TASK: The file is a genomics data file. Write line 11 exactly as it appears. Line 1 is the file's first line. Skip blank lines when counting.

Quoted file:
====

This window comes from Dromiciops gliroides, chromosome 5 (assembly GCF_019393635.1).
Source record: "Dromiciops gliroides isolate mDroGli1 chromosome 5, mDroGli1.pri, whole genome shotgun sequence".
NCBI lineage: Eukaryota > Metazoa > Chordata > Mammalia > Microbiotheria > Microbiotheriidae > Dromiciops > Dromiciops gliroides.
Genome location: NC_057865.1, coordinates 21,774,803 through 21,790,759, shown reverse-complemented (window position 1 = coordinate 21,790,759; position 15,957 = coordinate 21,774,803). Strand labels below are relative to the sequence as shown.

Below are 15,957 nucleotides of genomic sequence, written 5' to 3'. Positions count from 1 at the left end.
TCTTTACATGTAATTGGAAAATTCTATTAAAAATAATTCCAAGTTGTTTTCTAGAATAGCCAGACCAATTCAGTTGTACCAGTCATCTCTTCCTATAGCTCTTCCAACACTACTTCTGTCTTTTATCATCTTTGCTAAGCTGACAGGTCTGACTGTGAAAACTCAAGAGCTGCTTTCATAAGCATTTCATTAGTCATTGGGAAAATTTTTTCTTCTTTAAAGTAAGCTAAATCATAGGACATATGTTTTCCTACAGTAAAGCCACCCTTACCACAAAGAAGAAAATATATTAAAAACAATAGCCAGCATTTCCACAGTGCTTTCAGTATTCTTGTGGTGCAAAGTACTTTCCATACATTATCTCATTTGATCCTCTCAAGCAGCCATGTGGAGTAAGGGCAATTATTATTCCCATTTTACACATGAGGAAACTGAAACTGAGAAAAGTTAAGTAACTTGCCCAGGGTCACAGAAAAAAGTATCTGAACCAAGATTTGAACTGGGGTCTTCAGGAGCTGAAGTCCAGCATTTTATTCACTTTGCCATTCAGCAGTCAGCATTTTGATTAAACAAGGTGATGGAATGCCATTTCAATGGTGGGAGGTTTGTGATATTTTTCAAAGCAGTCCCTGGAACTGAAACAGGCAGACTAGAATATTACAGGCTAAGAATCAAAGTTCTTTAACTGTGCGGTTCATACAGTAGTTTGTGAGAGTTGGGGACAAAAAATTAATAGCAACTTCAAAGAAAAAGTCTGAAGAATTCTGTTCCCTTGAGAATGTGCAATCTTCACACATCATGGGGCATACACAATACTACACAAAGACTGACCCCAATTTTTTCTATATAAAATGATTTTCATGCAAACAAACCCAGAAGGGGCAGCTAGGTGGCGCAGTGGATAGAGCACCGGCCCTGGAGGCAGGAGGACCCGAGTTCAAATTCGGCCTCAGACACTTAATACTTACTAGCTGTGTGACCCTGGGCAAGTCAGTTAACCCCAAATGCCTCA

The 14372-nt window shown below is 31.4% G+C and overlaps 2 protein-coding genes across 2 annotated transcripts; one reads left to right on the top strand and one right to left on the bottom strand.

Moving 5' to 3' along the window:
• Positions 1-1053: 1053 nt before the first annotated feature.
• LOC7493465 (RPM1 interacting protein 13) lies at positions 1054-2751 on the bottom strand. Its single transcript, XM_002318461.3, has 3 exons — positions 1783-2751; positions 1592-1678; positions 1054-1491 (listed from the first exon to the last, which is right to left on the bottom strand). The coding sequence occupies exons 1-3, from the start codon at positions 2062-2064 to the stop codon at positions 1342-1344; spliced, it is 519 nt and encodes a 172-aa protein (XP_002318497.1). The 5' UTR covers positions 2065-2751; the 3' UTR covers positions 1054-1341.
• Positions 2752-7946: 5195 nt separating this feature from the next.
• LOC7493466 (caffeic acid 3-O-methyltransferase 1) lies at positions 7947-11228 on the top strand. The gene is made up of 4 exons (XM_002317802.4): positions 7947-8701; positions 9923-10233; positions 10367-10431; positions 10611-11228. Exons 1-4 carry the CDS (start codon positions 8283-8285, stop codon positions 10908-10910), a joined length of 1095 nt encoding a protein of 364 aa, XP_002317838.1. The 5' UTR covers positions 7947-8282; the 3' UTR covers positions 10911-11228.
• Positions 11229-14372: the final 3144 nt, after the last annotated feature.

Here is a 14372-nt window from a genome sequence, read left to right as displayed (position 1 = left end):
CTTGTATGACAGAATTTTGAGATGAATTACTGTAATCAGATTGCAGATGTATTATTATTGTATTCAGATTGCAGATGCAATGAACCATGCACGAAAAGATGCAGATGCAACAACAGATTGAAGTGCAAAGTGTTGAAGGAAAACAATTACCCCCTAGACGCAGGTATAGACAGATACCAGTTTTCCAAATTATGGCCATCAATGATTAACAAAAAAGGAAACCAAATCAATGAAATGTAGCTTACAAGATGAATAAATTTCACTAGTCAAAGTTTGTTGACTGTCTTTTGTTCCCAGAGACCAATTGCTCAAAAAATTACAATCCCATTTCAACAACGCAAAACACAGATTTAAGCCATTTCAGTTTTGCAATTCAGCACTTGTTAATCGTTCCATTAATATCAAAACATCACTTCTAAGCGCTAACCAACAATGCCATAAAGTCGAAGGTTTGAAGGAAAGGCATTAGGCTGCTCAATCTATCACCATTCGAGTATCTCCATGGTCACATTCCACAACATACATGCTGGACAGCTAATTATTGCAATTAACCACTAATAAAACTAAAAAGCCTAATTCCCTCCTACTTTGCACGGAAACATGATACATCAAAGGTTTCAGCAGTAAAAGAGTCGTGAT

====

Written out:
• Positions 2752-7946: 5195 nt separating this feature from the next.